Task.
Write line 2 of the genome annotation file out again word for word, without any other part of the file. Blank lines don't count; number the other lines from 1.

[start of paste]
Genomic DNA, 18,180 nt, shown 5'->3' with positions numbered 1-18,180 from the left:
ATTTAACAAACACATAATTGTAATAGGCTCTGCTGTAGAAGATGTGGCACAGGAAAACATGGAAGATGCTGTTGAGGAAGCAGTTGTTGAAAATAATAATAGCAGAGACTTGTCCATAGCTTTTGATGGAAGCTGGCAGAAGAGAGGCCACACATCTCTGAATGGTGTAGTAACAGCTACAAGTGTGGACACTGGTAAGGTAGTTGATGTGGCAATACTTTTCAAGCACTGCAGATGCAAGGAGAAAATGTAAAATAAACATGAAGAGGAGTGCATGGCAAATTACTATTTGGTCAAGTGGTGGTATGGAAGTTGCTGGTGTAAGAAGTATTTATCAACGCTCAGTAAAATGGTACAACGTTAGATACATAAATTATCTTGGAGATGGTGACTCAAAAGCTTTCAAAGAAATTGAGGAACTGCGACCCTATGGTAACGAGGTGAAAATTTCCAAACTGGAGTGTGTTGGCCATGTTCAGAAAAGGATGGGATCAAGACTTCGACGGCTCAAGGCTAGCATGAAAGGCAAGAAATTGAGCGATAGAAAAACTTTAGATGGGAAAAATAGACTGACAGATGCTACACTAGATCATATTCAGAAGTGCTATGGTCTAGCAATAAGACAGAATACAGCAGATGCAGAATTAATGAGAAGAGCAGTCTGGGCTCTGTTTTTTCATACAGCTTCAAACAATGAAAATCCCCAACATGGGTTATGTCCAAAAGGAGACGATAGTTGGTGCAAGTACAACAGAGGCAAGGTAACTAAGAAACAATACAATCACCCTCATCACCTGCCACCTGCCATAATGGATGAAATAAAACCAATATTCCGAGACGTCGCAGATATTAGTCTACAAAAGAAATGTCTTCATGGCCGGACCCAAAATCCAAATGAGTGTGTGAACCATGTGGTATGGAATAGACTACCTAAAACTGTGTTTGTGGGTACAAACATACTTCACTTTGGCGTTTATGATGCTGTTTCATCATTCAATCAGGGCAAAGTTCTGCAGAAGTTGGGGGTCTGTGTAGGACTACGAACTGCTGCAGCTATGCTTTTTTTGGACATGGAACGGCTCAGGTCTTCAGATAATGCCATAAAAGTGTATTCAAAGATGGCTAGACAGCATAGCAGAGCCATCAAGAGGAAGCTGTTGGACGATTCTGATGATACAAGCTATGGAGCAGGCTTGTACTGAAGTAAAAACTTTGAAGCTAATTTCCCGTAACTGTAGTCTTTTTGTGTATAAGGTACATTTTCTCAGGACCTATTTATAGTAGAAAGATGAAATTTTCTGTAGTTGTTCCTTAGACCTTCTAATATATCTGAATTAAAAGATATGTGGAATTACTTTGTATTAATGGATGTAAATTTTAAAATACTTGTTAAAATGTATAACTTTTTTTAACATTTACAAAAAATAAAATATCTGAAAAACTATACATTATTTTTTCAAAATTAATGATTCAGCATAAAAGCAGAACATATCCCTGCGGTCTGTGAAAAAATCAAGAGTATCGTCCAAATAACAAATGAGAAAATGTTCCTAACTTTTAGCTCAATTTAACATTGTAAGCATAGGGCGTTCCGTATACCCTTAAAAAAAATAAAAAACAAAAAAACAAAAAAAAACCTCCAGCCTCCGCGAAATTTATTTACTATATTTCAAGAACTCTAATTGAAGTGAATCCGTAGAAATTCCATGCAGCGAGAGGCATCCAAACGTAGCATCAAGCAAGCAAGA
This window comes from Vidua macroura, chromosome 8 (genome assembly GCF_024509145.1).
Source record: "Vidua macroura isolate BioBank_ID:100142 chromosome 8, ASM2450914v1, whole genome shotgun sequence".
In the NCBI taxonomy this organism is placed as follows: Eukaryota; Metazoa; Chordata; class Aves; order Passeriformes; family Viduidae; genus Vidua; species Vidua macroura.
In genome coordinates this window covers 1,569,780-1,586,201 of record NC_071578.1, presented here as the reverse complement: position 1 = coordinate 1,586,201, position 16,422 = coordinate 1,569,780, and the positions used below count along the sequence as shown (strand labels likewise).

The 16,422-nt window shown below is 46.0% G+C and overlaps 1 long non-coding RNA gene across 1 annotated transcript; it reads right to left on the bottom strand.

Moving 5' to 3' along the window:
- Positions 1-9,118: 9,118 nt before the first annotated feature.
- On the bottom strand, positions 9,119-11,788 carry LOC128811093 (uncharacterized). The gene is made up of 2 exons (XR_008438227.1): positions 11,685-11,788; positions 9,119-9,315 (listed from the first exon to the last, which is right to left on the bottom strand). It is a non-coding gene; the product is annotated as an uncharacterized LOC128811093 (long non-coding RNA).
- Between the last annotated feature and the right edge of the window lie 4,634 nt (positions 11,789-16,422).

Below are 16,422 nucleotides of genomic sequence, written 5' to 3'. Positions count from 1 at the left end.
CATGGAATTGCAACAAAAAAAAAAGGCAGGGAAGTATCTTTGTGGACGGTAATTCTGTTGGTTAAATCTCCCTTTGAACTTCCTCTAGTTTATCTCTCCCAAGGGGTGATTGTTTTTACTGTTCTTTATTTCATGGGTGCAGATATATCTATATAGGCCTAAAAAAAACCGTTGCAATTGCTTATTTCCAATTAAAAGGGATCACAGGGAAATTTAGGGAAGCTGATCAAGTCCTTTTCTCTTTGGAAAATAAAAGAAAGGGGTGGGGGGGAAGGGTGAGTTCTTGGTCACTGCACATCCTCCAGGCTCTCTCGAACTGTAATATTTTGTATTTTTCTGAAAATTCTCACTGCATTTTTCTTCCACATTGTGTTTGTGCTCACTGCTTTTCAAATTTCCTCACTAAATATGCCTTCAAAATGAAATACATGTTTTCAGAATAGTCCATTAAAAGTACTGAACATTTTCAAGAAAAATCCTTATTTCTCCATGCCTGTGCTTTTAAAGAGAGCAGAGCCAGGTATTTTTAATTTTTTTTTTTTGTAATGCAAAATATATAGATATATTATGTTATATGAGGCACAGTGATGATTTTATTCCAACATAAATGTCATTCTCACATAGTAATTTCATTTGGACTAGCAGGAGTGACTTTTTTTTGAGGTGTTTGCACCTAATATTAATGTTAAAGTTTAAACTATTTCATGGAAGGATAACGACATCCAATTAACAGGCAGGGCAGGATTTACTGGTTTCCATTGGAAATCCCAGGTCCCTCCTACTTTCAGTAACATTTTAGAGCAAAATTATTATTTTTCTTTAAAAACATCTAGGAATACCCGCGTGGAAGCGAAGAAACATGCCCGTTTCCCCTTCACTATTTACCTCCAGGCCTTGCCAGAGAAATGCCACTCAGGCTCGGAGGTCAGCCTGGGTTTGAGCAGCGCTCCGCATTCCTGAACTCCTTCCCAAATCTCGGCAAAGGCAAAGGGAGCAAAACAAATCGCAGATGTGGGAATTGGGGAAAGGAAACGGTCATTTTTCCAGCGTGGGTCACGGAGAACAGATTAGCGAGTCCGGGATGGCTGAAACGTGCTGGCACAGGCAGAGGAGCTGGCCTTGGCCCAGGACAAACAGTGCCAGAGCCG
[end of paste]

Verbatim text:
ATTTAACAAACACATAATTGTAATAGGCTCTGCTGTAGAAGATGTGGCACAGGAAAACATGGAAGATGCTGTTGAGGAAGCAGTTGTTGAAAATAATAATAGCAGAGACTTGTCCATAGCTTTTGATGGAAGCTGGCAGAAGAGAGGCCACACATCTCTGAATGGTGTAGTAACAGCTACAAGTGTGGACACTGGTAAGGTAGTTGATGTGGCAATACTTTTCAAGCACTGCAGATGCAAGGAGAAAATGTAAAATAAACATGAAGAGGAGTGCATGGCAAATTACTATTTGGTCAAGTGGTGGTATGGAAGTTGCTGGTGTAAGAAGTATTTATCAACGCTCAGTAAAATGGTACAACGTTAGATACATAAATTATCTTGGAGATGGTGACTCAAAAGCTTTCAAAGAAATTGAGGAACTGCGACCCTATGGTAACGAGGTGAAAATTTCCAAACTGGAGTGTGTTGGCCATGTTCAGAAAAGGATGGGATCAAGACTTCGACGGCTCAAGGCTAGCATGAAAGGCAAGAAATTGAGCGATAGAAAAACTTTAGATGGGAAAAATAGACTGACAGATGCTACACTAGATCATATTCAGAAGTGCTATGGTCTAGCAATAAGACAGAATACAGCAGATGCAGAATTAATGAGAAGAGCAGTCTGGGCTCTGTTTTTTCATACAGCTTCAAACAATGAAAATCCCCAACATGGGTTATGTCCAAAAGGAGACGATAGTTGGTGCAAGTACAACAGAGGCAAGGTAACTAAGAAACAATACAATCACCCTCATCACCTGCCACCTGCCATAATGGATGAAATAAAACCAATATTCCGAGACGTCGCAGATATTAGTCTACAAAAGAAATGTCTTCATGGCCGGACCCAAAATCCAAATGAGTGTGTGAACCATGTGGTATGGAATAGACTACCTAAAACTGTGTTTGTGGGTACAAACATACTTCACTTTGGCGTTTATGATGCTGTTTCATCATTCAATCAGGGCAAAGTTCTGCAGAAGTTGGGGGTCTGTGTAGGACTACGAACTGCTGCAGCTATGCTTTTTTTGGACATGGAACGGCTCAGGTCTTCAGATAATGCCATAAAAGTGTATTCAAAGATGGCTAGACAGCATAGCAGAGCCATCAAGAGGAAGCTGTTGGACGATTCTGATGATACAAGCTATGGAGCAGGCTTGTACTGAAGTAAAAACTTTGAAGCTAATTTCCCGTAACTGTAGTCTTTTTGTGTATAAGGTACATTTTCTCAGGACCTATTTATAGTAGAAAGATGAAATTTTCTGTAGTTGTTCCTTAGACCTTCTAATATATCTGAATTAAAAGATATGTGGAATTACTTTGTATTAATGGATGTAAATTTTAAAATACTTGTTAAAATGTATAACTTTTTTTAACATTTACAAAAAATAAAATATCTGAAAAACTATACATTATTTTTTCAAAATTAATGATTCAGCATAAAAGCAGAACATATCCCTGCGGTCTGTGAAAAAATCAAGAGTATCGTCCAAATAACAAATGAGAAAATGTTCCTAACTTTTAGCTCAATTTAACATTGTAAGCATAGGGCGTTCCGTATACCCTTAAAAAAAATAAAAAACAAAAAAACAAAAAAAAACCTCCAGCCTCCGCGAAATTTATTTACTATATTTCAAGAACTCTAATTGAAGTGAATCCGTAGAAATTCCATGCAGCGAGAGGCATCCAAACGTAGCATCAAGCAAGCAAGA